La Concepcion was originally an agricultural estate on whose terraced slopes lemon, almond and olive trees were cultivated, along with cereal crops and vines. Some of these trees are still standing today, bearing witness to the estate’s former productivity.
Citrus trees first appeared in south-east Asia some 20 million years ago and were brought to our region by the Arabs in the 10th century. The lemons (Citrus limon) grown at La Concepcion were sold, many being exported to England. One such example is the ancient “Royal” lemon, which is currently dying out. This variety, also known as the “thick-skinned lemon”, is extremely typical in Malaga, where a little salt is sprinkled onto the segments before eating them. Salted lemons are sold on street stalls during the city's Easter processions.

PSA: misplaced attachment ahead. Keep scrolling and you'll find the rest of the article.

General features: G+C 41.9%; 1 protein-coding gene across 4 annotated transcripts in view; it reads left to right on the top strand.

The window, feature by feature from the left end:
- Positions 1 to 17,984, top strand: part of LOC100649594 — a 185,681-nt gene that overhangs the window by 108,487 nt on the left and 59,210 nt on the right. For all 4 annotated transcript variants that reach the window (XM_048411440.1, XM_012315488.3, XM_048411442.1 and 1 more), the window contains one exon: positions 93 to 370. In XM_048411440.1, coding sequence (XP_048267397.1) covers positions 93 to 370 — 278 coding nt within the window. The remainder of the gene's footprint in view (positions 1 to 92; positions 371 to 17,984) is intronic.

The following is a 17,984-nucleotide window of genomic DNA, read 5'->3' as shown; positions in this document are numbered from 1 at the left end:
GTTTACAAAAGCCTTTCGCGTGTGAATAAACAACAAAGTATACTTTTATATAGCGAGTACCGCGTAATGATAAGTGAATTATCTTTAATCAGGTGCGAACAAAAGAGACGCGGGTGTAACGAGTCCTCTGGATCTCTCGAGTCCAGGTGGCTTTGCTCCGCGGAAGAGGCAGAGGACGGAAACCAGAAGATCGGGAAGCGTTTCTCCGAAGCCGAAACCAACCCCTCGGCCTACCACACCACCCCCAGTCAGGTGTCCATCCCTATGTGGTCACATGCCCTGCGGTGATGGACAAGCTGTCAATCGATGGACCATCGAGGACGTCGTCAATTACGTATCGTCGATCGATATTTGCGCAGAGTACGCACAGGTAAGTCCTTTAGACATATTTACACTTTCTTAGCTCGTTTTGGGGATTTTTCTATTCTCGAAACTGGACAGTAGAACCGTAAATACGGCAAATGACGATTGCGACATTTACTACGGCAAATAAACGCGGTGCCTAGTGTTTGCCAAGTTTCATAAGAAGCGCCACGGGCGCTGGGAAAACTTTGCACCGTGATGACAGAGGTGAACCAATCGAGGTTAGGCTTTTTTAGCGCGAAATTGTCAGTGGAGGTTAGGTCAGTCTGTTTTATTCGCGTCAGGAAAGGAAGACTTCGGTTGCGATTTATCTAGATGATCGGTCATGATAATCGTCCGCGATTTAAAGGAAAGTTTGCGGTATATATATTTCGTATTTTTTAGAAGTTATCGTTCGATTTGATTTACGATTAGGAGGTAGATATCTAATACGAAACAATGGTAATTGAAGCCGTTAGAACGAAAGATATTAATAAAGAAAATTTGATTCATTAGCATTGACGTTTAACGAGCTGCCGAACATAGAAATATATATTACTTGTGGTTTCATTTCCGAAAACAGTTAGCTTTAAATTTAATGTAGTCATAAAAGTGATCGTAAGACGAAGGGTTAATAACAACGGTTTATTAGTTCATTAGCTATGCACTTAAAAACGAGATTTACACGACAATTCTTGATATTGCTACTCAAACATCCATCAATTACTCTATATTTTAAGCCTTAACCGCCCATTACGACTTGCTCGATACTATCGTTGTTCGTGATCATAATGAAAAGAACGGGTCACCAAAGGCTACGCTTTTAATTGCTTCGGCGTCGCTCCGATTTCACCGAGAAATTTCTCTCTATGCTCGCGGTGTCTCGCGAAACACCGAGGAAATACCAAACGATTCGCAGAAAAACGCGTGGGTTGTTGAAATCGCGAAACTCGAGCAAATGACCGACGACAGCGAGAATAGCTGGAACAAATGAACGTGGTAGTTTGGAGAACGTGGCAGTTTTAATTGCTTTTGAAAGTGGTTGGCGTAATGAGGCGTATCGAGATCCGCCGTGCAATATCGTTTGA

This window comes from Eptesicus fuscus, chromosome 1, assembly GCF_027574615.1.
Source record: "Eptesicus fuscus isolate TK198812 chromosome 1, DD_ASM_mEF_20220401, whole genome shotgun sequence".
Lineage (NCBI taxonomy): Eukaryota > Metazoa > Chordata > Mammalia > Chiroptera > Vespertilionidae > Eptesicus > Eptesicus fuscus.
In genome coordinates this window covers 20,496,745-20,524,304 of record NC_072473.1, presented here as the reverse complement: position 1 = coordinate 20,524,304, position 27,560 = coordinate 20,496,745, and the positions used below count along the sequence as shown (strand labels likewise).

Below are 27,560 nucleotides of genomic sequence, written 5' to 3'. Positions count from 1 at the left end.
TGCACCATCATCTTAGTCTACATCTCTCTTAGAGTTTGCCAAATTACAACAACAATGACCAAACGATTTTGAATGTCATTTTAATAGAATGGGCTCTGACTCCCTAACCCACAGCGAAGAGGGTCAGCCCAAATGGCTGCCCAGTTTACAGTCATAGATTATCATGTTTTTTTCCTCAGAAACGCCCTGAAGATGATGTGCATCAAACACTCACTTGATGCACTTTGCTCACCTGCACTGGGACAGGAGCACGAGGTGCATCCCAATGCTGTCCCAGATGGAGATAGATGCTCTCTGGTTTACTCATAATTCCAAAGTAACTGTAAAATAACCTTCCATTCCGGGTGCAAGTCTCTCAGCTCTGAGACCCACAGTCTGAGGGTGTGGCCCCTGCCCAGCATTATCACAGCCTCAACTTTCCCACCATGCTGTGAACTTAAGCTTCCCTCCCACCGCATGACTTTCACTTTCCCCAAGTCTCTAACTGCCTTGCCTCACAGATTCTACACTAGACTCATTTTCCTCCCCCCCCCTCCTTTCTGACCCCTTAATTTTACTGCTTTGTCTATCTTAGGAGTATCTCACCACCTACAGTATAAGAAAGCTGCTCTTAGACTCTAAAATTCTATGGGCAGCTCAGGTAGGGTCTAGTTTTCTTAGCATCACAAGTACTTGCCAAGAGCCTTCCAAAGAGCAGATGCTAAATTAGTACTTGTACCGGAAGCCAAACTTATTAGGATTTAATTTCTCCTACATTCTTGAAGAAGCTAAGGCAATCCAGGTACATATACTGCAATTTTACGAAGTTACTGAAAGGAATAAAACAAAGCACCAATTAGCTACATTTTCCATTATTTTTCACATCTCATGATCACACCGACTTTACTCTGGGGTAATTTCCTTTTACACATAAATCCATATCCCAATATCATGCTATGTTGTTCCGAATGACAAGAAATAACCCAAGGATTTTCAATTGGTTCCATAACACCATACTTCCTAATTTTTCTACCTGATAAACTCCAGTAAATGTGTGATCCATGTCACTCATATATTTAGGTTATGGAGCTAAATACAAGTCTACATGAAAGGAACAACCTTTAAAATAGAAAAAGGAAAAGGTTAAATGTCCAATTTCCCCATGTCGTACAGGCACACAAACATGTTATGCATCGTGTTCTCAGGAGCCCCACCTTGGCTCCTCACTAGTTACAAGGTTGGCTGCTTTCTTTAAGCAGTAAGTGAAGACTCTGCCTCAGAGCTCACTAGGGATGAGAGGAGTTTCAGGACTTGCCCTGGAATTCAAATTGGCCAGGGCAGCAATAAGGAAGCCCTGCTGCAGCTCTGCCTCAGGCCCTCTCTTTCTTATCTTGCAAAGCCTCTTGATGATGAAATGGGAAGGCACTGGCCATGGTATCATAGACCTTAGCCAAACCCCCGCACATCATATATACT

The collection also includes a number of sub-tropical trees, and the garden has a section devoted to trees traditionally cultivated in the Guadalhorce Valley which are now in danger of extinction.
Colección de frutales
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